Skip to Content
News

How to up your photo game during Diwali

Diwali is the holiday of every Instagrammer’s dreams.

The five-day festival of lights, observed by Hindus, Jains and Sikhs all over the world, is often celebrated with brightly colored rangolis, spectacular fireworks and firecracker displays and diyas and candles lining every nook and cranny.

Those traditions make for some striking scenes, but capturing those moments when it’s dark outside can be challenging.

Here are some tips to up your photo game during Diwali celebrations.

Use a third party app

If you’re shooting on a smartphone, download a third-party camera app.

Third-party apps will make your photos look like they were taken by a professional, allowing you to control settings like shutter speed, ISO and aperture that built-in apps on phones don’t offer. Some even have night modes that are perfect for capturing the celebrations once the sun goes down.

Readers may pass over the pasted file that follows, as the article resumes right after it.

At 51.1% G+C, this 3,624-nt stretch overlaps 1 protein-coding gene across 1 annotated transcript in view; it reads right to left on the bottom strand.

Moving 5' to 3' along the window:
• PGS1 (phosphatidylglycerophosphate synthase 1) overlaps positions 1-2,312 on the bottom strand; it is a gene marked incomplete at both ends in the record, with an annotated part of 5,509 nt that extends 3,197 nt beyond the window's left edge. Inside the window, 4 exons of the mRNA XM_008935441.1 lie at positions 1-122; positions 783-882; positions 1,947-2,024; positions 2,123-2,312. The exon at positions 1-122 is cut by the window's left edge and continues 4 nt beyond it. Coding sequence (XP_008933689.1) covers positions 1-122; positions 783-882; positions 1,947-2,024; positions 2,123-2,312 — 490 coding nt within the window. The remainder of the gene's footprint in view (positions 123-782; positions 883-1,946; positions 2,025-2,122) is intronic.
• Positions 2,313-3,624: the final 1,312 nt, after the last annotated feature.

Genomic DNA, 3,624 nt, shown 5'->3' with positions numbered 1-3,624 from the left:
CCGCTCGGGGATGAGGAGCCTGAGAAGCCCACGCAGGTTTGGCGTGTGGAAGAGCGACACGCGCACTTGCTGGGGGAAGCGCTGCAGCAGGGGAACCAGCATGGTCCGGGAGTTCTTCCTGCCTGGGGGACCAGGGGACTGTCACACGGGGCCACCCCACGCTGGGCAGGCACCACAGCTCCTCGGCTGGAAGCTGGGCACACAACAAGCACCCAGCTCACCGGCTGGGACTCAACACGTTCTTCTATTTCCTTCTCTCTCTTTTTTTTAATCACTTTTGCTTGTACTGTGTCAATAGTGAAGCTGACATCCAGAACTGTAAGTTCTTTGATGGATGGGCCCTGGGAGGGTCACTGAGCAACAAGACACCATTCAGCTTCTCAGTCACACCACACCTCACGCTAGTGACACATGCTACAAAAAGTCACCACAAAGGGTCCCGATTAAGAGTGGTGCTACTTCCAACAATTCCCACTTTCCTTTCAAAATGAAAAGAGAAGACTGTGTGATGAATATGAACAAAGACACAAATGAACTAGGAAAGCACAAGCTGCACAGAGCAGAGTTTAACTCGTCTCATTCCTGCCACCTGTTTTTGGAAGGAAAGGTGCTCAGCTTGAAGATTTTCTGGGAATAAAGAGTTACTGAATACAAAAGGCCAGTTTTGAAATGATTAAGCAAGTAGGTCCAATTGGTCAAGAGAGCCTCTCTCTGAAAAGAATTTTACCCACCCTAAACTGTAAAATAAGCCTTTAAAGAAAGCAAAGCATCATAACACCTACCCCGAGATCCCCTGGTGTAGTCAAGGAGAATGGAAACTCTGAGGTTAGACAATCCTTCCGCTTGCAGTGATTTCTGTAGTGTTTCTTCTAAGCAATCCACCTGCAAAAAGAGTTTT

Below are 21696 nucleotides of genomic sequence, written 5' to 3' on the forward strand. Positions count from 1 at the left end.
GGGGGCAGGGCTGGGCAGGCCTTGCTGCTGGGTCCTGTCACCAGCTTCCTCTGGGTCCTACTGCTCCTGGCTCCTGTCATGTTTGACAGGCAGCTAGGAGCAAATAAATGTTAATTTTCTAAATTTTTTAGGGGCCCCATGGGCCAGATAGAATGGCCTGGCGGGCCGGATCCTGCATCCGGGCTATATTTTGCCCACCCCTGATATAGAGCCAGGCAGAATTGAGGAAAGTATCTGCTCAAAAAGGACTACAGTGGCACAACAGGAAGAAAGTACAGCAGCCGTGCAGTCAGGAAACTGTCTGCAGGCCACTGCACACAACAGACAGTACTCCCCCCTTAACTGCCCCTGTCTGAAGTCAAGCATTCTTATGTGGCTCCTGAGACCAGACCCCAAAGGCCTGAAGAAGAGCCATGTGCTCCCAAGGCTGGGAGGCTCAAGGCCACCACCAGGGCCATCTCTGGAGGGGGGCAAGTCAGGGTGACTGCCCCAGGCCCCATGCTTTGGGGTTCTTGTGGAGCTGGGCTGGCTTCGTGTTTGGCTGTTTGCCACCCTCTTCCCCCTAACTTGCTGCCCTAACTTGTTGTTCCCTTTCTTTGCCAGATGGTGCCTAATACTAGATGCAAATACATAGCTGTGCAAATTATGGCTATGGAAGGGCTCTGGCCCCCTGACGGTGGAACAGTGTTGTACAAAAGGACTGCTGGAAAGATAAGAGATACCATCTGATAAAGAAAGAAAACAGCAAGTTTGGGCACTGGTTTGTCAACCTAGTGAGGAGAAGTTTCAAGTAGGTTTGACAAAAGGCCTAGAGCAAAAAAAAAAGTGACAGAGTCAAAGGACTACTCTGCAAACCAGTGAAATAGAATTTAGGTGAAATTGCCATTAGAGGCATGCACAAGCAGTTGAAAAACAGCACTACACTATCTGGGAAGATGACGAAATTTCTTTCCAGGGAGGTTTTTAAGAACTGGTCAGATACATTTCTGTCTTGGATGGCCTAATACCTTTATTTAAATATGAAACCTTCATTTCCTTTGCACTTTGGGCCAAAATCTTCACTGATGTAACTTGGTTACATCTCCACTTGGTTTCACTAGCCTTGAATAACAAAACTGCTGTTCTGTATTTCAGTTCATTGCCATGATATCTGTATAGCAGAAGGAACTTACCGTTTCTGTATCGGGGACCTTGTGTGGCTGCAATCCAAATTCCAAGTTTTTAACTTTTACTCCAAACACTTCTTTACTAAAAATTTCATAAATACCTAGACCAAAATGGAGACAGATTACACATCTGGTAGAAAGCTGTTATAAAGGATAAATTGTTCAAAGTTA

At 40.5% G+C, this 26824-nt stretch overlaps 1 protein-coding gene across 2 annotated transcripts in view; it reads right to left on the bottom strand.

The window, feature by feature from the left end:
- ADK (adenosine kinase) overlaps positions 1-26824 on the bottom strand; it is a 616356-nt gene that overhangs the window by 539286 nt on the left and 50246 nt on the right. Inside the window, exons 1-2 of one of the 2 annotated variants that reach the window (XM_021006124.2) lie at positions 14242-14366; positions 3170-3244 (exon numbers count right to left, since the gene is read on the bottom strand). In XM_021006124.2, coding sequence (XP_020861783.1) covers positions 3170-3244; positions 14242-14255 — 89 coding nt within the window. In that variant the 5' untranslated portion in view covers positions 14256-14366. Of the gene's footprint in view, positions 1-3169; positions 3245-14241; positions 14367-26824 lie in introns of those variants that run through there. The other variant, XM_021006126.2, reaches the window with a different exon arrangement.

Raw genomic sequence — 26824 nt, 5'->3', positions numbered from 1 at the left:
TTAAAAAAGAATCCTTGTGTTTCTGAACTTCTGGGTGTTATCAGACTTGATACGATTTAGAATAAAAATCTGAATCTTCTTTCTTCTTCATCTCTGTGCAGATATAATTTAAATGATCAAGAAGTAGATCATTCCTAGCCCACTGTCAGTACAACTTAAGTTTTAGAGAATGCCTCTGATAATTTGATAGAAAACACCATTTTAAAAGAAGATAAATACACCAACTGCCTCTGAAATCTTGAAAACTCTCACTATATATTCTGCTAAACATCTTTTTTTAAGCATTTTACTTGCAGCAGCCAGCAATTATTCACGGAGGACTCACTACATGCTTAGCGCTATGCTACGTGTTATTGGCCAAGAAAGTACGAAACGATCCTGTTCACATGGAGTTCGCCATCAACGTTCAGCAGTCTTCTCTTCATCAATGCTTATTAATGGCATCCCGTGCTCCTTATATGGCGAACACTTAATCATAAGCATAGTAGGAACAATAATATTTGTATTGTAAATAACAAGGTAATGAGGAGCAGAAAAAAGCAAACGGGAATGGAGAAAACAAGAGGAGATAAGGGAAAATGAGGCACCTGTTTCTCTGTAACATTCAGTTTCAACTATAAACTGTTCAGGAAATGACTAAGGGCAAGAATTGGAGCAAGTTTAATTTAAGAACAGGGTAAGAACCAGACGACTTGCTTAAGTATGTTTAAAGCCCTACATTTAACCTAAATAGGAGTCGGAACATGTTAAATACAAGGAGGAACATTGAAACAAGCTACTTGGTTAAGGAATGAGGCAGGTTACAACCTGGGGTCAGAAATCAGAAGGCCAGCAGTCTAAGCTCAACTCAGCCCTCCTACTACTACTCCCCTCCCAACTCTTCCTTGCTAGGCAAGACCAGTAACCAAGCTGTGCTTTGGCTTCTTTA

Camera+ 2, VSCO, ProCamera and Obscura 2 are solid options for iPhone users. For Android users, try Google Camera, Camera FV-5, Camera MX or Open Camera.

Make the most of the light you have

Even though a lot of the Diwali fun starts after the sun goes down, there should be plenty of light around to illuminate your photos — it is the festival of lights, after all.

Use diyas or other decorative light displays to your advantage. Frame your photos so that the lights are highlighting your subject without appearing too harsh.

Get as close as you can

Zooming in too much on your phone will drastically reduce the resolution and the quality of your photos. Combine that with not having much light to work with and you’ve got a recipe for a crappy photo.

Instead, zoom with your feet — meaning, get as close as you can to your subject. It’ll make a huge difference in how the photo turns out.

Keep your camera steady

Capturing flickering lights or fireworks can be tricky, so be sure to keep your camera or smartphone steady. If you have shaky hands, a tripod or the self-timer feature can help keep your shot still.

Also, take more shots than you think you need. One of them is bound to turn out.

CNN